Following John Cena's extremely early return from a torn triceps last month at Hell in a Cell, you would be forgiven for wondering if the 36-year-old really is some type of invincible Superman-figure.
Certainly, his healing powers seem enough to make Wolverine go green with envy.
Of course, scratch beneath the surface and you'll find there's a little more to the story.
While the current world heavyweight champion has shown an admirable (or foolish, depending on how you look at it) willingness to come back early from even the most serious of injuries, per a recent report he continues to struggle physically.
It looks like the company's current European tour, in particular, has taken its toll on the wrestler, as The Wrestling Observer Newsletter (via WrestlingInc) notes:
Internal reports from the current WWE European tour note that John Cena was really hurting after having to wrestle every night, just a short time after returning to the ring before his body could fully heal.
Reports like this are, of course, bad news for Cena on a personal level.
He's still a (relatively) young guy with the rest of his life ahead of him, after all.
No doubt the physical condition Hulk Hogan, who worked the same tough schedule that Cena does now and famously once admitted in a radio interview he had so many surgeries on his agonizingly painful back he'd actually lost count of them, doesn't help.
(And it's worth mentioning that Cena is far more willing to take brutal and hard-hitting bumps than '80s Hogan ever did.)
Will the star regret not taking it more easy 10 or 15 years from now?
The star's ailing condition must be a source of concern for WWE too. Especially since the booking team has been unable to find a suitable replacement for him.
Over the years, guys like Wade Barrett, Ryback and The Miz have received inept and half-hearted main event pushes and, to the surprise of no one, never managed to equal Cena's success. CM Punk was the recipient of a strong push in 2011 and 2012, but the 35-year-old simply couldn't deliver in terms of ratings or buyrates.
Despite his superb track record as a draw in UFC, Brock Lesnar doesn't appear to have made a significant difference to WWE business since he returned to the company in April 2012.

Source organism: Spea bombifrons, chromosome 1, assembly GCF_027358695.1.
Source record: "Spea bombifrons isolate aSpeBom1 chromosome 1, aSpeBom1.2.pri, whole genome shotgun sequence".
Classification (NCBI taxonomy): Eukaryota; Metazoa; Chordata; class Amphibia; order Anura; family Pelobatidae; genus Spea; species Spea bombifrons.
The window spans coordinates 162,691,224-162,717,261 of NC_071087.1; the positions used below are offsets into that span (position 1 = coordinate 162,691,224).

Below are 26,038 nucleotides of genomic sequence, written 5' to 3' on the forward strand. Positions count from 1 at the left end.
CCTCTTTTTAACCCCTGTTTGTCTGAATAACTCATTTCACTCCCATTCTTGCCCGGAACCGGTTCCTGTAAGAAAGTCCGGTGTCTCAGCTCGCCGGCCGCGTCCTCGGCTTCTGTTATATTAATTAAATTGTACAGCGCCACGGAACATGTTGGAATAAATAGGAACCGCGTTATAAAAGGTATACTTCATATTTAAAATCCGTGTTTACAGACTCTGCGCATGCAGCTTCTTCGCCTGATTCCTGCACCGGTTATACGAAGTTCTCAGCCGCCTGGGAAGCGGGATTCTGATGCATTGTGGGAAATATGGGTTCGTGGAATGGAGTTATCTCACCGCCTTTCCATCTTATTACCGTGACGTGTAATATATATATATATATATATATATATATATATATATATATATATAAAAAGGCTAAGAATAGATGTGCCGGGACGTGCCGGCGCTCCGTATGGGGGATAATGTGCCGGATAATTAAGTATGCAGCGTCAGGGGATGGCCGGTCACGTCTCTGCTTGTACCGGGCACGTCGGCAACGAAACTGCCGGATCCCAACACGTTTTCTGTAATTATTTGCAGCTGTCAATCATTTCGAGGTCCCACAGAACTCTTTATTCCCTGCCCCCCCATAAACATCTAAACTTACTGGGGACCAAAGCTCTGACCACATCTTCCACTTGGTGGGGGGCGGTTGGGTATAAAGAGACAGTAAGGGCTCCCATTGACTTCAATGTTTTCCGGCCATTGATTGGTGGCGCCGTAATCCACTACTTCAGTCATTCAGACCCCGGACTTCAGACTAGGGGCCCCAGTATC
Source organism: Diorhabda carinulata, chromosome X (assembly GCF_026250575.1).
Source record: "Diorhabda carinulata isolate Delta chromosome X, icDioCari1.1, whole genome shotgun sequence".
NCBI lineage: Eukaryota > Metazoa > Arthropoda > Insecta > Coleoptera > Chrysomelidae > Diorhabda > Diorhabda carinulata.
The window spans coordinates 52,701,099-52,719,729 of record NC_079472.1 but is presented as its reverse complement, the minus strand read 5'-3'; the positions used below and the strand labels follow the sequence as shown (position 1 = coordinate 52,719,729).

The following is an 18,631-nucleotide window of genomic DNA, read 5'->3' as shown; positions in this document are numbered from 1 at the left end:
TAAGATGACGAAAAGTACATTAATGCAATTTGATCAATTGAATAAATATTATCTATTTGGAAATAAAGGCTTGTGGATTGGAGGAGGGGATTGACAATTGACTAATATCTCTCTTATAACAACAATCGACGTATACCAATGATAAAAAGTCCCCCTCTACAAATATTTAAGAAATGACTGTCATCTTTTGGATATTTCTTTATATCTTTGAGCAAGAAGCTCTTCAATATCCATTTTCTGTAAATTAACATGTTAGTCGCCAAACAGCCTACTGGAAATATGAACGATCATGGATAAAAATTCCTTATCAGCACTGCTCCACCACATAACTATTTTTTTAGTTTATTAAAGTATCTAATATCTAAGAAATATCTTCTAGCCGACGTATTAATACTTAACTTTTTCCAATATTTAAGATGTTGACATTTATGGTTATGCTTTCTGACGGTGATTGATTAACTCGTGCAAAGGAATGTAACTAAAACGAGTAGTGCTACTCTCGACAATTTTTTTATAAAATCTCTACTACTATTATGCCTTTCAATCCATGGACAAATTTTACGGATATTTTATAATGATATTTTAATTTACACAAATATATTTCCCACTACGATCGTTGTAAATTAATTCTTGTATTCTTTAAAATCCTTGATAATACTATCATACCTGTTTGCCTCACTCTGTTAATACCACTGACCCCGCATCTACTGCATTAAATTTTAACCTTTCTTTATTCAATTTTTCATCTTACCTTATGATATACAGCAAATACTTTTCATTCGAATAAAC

For a brief period, it looked like Daniel Bryan could be the Cena replacement the company had been so desperately searching for.
Over the summer, the 32-year-old was receiving crowd pops that had to be heard to believed. His "Yes! Yes! Yes!" catchphrase took off in a big way. He had a strong, if unconventional, charisma. He could wrestle up a storm too.
So what happened?
Eh, the former ROH performer found himself on the receiving end of too many promos in which various members of The Authority, Triple H in particular, would mock him and point out his weaknesses to everyone watching.
WWE insisted the wrestler was a joke and then proved it when he was unable to get a decisive victory over Randy Orton or hold on to the WWE Championship for more than 24 hours.
Will WWE be in a real trouble when Cena retires?
Why anyone on the booking team thought this was an appropriate way to book someone is truly a riddle for the ages. And, thus, Bryan became yet another failed main eventer on an already depressingly long list.
So, when people say WWE desperately needs Cena right now, they aren't kidding. He's the only real full-time star left.
The prospect of the wrestler finally being overwhelmed by physical problems and being forced to take some real time off, or even retire, must be a daunting one indeed for Vince McMahon and friends.